Press Release

Galaxy Cluster Found Using Gravitational Distortion, Suggests Independent Test of Accelerating Universe

By SpaceRef Editor
August 15, 2001
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Astronomers using the National Science Foundation’s Blanco Telescope in
Chile have used the distorting effects of a weak gravitational lens to
discover and locate a dim cluster of at least 15 galaxies at a significant
distance from Earth, using only the mass properties of the cluster, not its
visible light.

This first-time accomplishment raises clear prospects for a powerful technique
called 3-D mass tomography to conduct large-scale searches for dark matter.
This approach may provide a valuable independent check of current theories
about the accelerating expansion of the Universe.

“Most of the ‘big action’ in the Universe is governed by the mass of objects,
not by their visible light or other electromagnetic radiation,” explains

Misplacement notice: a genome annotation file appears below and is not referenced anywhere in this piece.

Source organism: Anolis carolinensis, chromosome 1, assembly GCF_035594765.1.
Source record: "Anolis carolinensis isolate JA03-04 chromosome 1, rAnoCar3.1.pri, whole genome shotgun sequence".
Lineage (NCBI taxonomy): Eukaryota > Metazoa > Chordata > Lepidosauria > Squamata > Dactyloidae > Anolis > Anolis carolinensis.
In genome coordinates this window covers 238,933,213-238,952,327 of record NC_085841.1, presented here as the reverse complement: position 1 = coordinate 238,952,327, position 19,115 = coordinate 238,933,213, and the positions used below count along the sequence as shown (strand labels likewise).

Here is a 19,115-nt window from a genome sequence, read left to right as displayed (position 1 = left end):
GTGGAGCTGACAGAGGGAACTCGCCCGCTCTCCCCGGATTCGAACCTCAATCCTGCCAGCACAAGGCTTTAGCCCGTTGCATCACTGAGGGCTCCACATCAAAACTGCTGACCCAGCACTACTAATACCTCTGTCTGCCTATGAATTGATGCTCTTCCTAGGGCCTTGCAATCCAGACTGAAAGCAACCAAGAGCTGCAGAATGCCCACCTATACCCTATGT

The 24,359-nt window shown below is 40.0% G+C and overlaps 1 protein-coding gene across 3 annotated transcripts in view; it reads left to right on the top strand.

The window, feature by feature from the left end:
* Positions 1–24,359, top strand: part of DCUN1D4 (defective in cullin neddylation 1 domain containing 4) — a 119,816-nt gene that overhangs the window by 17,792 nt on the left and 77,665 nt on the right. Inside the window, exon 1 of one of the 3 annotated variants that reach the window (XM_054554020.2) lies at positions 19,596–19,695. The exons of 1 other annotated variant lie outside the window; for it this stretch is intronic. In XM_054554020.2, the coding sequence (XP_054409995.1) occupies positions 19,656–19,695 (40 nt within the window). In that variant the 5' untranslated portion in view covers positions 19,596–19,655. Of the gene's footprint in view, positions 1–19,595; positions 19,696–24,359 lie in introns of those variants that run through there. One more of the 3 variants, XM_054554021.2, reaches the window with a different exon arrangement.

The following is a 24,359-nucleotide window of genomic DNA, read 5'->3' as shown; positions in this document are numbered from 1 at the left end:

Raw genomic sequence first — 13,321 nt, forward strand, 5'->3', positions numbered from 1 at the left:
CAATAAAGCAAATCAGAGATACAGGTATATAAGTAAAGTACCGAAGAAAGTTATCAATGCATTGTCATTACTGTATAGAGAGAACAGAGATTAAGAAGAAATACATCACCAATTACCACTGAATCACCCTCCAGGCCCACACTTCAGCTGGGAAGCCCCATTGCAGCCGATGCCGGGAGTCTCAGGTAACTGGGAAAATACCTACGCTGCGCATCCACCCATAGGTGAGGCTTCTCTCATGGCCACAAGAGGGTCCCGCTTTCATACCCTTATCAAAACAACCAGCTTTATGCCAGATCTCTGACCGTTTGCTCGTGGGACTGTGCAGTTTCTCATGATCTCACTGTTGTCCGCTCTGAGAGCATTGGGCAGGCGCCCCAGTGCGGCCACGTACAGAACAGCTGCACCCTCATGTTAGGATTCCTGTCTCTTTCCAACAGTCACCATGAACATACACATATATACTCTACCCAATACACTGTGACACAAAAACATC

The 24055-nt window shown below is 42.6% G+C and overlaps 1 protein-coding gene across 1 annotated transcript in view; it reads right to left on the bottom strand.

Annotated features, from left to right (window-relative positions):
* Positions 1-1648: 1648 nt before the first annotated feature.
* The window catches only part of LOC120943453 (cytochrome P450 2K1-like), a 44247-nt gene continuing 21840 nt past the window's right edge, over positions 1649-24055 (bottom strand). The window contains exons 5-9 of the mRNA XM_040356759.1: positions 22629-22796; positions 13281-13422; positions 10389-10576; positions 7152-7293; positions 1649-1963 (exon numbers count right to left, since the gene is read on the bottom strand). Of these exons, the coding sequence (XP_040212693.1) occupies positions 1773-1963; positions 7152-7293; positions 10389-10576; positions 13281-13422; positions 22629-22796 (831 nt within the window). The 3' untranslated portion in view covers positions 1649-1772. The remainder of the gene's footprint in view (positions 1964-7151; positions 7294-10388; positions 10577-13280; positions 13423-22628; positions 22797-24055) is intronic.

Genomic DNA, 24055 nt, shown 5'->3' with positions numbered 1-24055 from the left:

Anthony Tyson of Lucent Technologies’ Bell Labs, Murray Hill, NJ. “This
fundamentally new approach lets us measure mass instead of light, based on
simple physics that circumvents much of the unavoidable bias inherent in
trying to use tiny variations in brightness to derive critical properties of
distant objects.”

Several recent astronomical discoveries have taken advantage of the fact that
massive objects bend the path of light from more distant objects located
behind them, as seen from Earth. This property, called gravitational lensing,
was predicted by Albert Einstein.

In this case, the large mass of the newly found galaxy cluster forms a weak
intervening lens that shears, or unevenly bends, the light from more distant
galaxies behind it. The distorted, elongated images of the background
galaxies were identified and processed by a computer program. More
importantly, this program generated an estimate for the unknown cluster’s
redshift, or its velocity of recession from Earth. This redshift matched
precisely with more traditional spectroscopic redshift measurements taken